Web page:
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resource on inclusive design

Have you ever found yourself unable to use a product or service meant for “everyone”?

Imagine a tall building, you need to get to the top but there’s no elevator. There are stairs but climbing stairs is difficult for you just as it is diificult for other people who are pregnant, motivationally dispossessed, in a wheelchair, nursing a sprained ankle or with heavy groceries. The challenge of reaching the top does not stem from the people or you but rather within the design. The building itself should have been designed with an elevator to be easily accessible or accessible at all. The problem illustrated here is a problem many products and services face: the products and services are designed to serve everybody but in reality, only work for a portion of everybody. Inclusive design tackles this issue by specifically targeting people who are marginalized and satisfies the remainder as a result of the broader beneficial impact.

In this website you will find explanations for the key aspects and philosophies of inclusive design, such as the "3 dimensions of inclusive design" and the ‘nothing about us without us’ idea. As well as guides that address the lesser discussed issues such as colour contrast to help anyone who wishes to create their own inclusive resource. In addition, a glossary is provided to help define key terms.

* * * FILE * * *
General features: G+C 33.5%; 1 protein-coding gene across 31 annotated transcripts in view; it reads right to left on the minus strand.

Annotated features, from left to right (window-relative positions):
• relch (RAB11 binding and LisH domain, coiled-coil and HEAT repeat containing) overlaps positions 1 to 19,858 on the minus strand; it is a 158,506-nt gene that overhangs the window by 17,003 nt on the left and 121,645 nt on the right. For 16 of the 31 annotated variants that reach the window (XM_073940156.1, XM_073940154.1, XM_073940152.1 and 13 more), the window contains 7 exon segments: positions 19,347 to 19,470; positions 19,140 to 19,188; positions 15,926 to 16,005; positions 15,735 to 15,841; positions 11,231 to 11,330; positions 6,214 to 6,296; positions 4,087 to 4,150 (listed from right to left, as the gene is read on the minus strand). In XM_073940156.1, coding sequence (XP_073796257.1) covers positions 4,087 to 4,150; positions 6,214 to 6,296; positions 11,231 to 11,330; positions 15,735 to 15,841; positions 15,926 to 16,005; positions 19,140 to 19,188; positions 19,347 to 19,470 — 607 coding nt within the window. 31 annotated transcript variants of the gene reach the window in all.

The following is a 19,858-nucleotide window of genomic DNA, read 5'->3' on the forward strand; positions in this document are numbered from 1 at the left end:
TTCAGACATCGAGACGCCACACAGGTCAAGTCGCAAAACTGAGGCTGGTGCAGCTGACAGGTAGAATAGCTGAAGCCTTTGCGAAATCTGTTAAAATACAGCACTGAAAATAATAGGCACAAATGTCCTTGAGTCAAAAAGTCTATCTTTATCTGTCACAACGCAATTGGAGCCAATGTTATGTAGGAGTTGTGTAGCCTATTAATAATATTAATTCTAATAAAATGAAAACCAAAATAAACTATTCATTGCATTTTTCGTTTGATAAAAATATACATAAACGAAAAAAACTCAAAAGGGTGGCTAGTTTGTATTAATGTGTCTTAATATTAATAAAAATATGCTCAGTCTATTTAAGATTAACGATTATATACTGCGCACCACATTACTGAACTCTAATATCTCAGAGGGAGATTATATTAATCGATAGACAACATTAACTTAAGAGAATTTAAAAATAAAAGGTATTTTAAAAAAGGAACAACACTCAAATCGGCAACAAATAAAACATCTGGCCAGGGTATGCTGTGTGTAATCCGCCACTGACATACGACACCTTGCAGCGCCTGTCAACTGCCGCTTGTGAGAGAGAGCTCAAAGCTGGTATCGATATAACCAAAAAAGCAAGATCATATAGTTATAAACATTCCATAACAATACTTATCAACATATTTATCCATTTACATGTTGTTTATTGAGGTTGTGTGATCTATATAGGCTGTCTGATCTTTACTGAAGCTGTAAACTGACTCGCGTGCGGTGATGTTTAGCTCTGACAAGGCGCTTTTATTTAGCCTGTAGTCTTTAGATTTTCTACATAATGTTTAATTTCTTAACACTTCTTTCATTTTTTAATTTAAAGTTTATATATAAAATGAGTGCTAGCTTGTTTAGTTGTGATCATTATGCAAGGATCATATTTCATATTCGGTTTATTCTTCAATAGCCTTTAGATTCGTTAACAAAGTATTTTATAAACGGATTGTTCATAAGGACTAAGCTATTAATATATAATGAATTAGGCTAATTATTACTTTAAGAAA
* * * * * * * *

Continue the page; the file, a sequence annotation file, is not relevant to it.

A triangle with a sprained ankle and a crutch, a hexagon who is motivationally dispossessed, a square with an armful of groceries and a circle in a wheelchair look up at a building that is so tall the peak is hidden amoung the clouds.

Why do we need Inclusive Design?

Inclusive Design and Universal Design have the same core goal: build and design for everyone. The difference lies within the method to achieve this goal. Universal Design attempts to find one solution that works for everyone. Inclusive Design find a solution that is changeable. But why should able-bodied people care beyond their own altruism? Mainly because the problems the marginalized face can be experienced by anyone. For example, an app that relies on drag-and-drop interaction does not fit the needs of a screen reader user or someone with a broken wrist. If the design was created considering this issue, no one would have to face this problem. There is also money to be made when targeting the 100% of an audience rather than 80% that are accounted for without an inclusive design. More inclusive design also leads way to give more people accessbility and the resultant prosperity and power from being able to do more.